Racism or incompetence? Check your damn photos
I was introduced to my first real journalism mistake within a few hours of starting my first day as a reporter.
I was sat trying to learn my way around the computer system when one of my new colleagues remarked that it was nice to see how quiet the phones were today.
This seemed an odd thing to be pleased about. It turned out that the paper had recently been inundated with calls following a front page story about Prince Edward, which had been illustrated with an image of Price Andrew.
Now, over the last decade or so I have made my fair share of journalistic errors. I know how it feels and I hate to compound that for anyone. Realising you have published something which is fundamentally wrong gives you a horrible sinking feeling which sits in your gut for the rest of the day – or week, or month, depending on the nature of the error.
But that personal sorrow does not lift away the fact that you have screwed up. You have to correct it quickly and – just as importantly – you have to not do it again.
The number of times in the last week that a story about a black celebrity has been illustrated with a picture of the wrong celebrity suggests that no one is learning any lessons from this.
In the last few days, singer Denise Johnson’s obituaries in the Guardian, Mirror and NME (to name a few) have been published with the picture of a different black, female singer.
And yesterday, Owen Jones’ column in the Guardian – about how newspapers have been “peddling prejudice for years”, no less – has referenced Wiley and used a photo of Kano. Jones has quickly clarified that he did not choose or approve the photo but says he understands the anger.
As well he should. You simply couldn’t make this stuff up. But I think I speak for most of journalism when I say I really wish someone had.
I wish both of these were made up. I wish either of them was a storm in a teacup rather than an actual error. I really wish they were the only times it has happened.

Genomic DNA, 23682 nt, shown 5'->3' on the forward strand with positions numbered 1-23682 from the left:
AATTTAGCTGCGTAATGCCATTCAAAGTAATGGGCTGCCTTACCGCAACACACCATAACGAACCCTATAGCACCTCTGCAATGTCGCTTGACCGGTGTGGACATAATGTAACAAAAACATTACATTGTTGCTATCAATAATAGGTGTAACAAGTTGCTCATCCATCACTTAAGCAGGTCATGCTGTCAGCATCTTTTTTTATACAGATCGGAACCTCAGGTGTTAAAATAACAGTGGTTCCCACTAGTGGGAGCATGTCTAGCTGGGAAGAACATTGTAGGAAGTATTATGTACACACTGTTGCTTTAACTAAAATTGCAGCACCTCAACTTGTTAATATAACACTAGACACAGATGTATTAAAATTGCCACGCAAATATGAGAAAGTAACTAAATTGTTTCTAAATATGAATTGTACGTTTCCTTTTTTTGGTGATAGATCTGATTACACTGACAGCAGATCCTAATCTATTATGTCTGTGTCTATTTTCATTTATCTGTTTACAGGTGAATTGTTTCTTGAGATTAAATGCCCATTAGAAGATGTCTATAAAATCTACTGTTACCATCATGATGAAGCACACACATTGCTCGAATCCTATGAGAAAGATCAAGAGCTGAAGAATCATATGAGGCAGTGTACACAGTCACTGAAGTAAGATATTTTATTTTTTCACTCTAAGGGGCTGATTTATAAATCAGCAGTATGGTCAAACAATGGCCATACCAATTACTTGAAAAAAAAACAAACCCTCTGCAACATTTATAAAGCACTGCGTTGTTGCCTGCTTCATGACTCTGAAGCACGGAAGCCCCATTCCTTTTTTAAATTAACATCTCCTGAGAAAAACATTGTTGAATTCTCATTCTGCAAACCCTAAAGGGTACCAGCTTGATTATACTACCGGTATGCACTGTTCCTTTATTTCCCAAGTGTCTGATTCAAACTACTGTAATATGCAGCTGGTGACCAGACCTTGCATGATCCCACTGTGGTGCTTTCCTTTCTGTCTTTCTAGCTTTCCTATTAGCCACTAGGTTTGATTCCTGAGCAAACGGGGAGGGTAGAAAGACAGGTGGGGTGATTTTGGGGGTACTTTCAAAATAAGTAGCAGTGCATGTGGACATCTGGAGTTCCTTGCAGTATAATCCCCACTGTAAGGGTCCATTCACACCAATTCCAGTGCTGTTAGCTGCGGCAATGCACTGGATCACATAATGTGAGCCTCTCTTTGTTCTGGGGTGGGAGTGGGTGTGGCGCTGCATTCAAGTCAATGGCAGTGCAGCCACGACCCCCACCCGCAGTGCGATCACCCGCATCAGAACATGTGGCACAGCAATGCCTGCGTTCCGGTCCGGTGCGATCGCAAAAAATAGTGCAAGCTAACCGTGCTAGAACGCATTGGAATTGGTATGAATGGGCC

In 2017, an Irish newspaper illustrated a back page story about Romelu Lukaku with a photo of Stormzy. In 2015, ITV used footage of Ainsley Harriott in a story about Sir Lenny Henry.
Those examples are just off the top of my head.
This is inescapably a race issue. A lot of people are saying that at a time like this, with Black Lives Matter at the forefront of social discourse, mistakes like this cannot and should not be happening.
The truth is even bigger than that: These mistakes should never be happening. They are symbolic of either systemic incompetence merged with casual racism, or systemic racism merged with casual incompetence or a horrible and heady mixture of both.
Anyone publishing something should feel responsible for what they are putting out into the world. If you are relying on someone else to check that what you have created is correct, then you are not doing your job.
I am not an innocent here. As I say, I have made my share of mistakes, but for the mass media machine to make the same one again and again is unforgivable.
The usual call for heads to roll will come. Excuses will be found; I presume the Denise Johnson picture was mislabelled from an agency. But that does not change the fact that someone is responsible for the mistake.
Someone, somewhere has that sinking, sickening feeling that says they should not have let this happen. Now they have to pass it on to others. Everyone has to learn from this. It cannot happen again.
In summary: Check your facts and check your damn photos.*
[* I do not just direct this to the mainstream media. Anyone who wants to be an authority or a sensible voice in any online forum must hold themselves to a higher standard of basic accuracy than a drunk person posting randomly on a Friday night.]
Mr Chatterbox is the Millennial Gent soapbox. A spot to disucss and opine on the issues of the day.